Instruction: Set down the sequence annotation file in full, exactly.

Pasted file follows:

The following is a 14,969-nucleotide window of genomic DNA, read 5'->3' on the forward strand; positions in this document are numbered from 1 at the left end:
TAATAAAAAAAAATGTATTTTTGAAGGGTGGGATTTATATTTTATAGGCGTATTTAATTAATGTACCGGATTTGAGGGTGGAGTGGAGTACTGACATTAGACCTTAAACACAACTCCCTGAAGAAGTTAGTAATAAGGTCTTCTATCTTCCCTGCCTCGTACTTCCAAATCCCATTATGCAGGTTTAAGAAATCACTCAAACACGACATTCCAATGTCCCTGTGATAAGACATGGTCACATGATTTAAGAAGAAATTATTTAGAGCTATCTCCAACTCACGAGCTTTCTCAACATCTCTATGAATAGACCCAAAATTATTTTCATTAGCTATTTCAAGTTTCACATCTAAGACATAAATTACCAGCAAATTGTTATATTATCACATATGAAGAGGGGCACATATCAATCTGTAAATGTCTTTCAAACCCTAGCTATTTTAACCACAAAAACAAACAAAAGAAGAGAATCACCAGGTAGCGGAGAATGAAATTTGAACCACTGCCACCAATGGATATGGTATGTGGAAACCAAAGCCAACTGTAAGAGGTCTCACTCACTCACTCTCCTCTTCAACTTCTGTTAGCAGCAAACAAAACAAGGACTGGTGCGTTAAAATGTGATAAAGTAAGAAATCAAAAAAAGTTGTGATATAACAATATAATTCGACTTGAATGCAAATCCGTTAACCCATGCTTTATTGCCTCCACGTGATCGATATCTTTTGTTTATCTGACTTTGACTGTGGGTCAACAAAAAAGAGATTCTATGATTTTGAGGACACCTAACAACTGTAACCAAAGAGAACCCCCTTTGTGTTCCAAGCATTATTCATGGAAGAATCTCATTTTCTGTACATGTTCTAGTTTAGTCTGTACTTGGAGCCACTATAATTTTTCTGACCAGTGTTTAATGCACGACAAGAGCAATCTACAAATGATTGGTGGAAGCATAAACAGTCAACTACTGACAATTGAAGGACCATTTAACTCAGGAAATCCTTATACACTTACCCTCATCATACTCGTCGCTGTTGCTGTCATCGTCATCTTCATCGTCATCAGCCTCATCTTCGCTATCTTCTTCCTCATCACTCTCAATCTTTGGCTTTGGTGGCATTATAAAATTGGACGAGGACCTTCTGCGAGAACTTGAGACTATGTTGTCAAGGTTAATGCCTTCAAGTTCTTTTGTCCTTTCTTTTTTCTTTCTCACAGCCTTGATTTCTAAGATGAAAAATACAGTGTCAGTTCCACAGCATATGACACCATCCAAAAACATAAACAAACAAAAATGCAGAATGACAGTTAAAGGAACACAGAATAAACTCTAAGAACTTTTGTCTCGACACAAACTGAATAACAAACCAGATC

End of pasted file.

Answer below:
The following is a 14,969-nucleotide window of genomic DNA, read 5'->3' on the forward strand; positions in this document are numbered from 1 at the left end:
TAATAAAAAAAAATGTATTTTTGAAGGGTGGGATTTATATTTTATAGGCGTATTTAATTAATGTACCGGATTTGAGGGTGGAGTGGAGTACTGACATTAGACCTTAAACACAACTCCCTGAAGAAGTTAGTAATAAGGTCTTCTATCTTCCCTGCCTCGTACTTCCAAATCCCATTATGCAGGTTTAAGAAATCACTCAAACACGACATTCCAATGTCCCTGTGATAAGACATGGTCACATGATTTAAGAAGAAATTATTTAGAGCTATCTCCAACTCACGAGCTTTCTCAACATCTCTATGAATAGACCCAAAATTATTTTCATTAGCTATTTCAAGTTTCACATCTAAGACATAAATTACCAGCAAATTGTTATATTATCACATATGAAGAGGGGCACATATCAATCTGTAAATGTCTTTCAAACCCTAGCTATTTTAACCACAAAAACAAACAAAAGAAGAGAATCACCAGGTAGCGGAGAATGAAATTTGAACCACTGCCACCAATGGATATGGTATGTGGAAACCAAAGCCAACTGTAAGAGGTCTCACTCACTCACTCTCCTCTTCAACTTCTGTTAGCAGCAAACAAAACAAGGACTGGTGCGTTAAAATGTGATAAAGTAAGAAATCAAAAAAAGTTGTGATATAACAATATAATTCGACTTGAATGCAAATCCGTTAACCCATGCTTTATTGCCTCCACGTGATCGATATCTTTTGTTTATCTGACTTTGACTGTGGGTCAACAAAAAAGAGATTCTATGATTTTGAGGACACCTAACAACTGTAACCAAAGAGAACCCCCTTTGTGTTCCAAGCATTATTCATGGAAGAATCTCATTTTCTGTACATGTTCTAGTTTAGTCTGTACTTGGAGCCACTATAATTTTTCTGACCAGTGTTTAATGCACGACAAGAGCAATCTACAAATGATTGGTGGAAGCATAAACAGTCAACTACTGACAATTGAAGGACCATTTAACTCAGGAAATCCTTATACACTTACCCTCATCATACTCGTCGCTGTTGCTGTCATCGTCATCTTCATCGTCATCAGCCTCATCTTCGCTATCTTCTTCCTCATCACTCTCAATCTTTGGCTTTGGTGGCATTATAAAATTGGACGAGGACCTTCTGCGAGAACTTGAGACTATGTTGTCAAGGTTAATGCCTTCAAGTTCTTTTGTCCTTTCTTTTTTCTTTCTCACAGCCTTGATTTCTAAGATGAAAAATACAGTGTCAGTTCCACAGCATATGACACCATCCAAAAACATAAACAAACAAAAATGCAGAATGACAGTTAAAGGAACACAGAATAAACTCTAAGAACTTTTGTCTCGACACAAACTGAATAACAAACCAGATC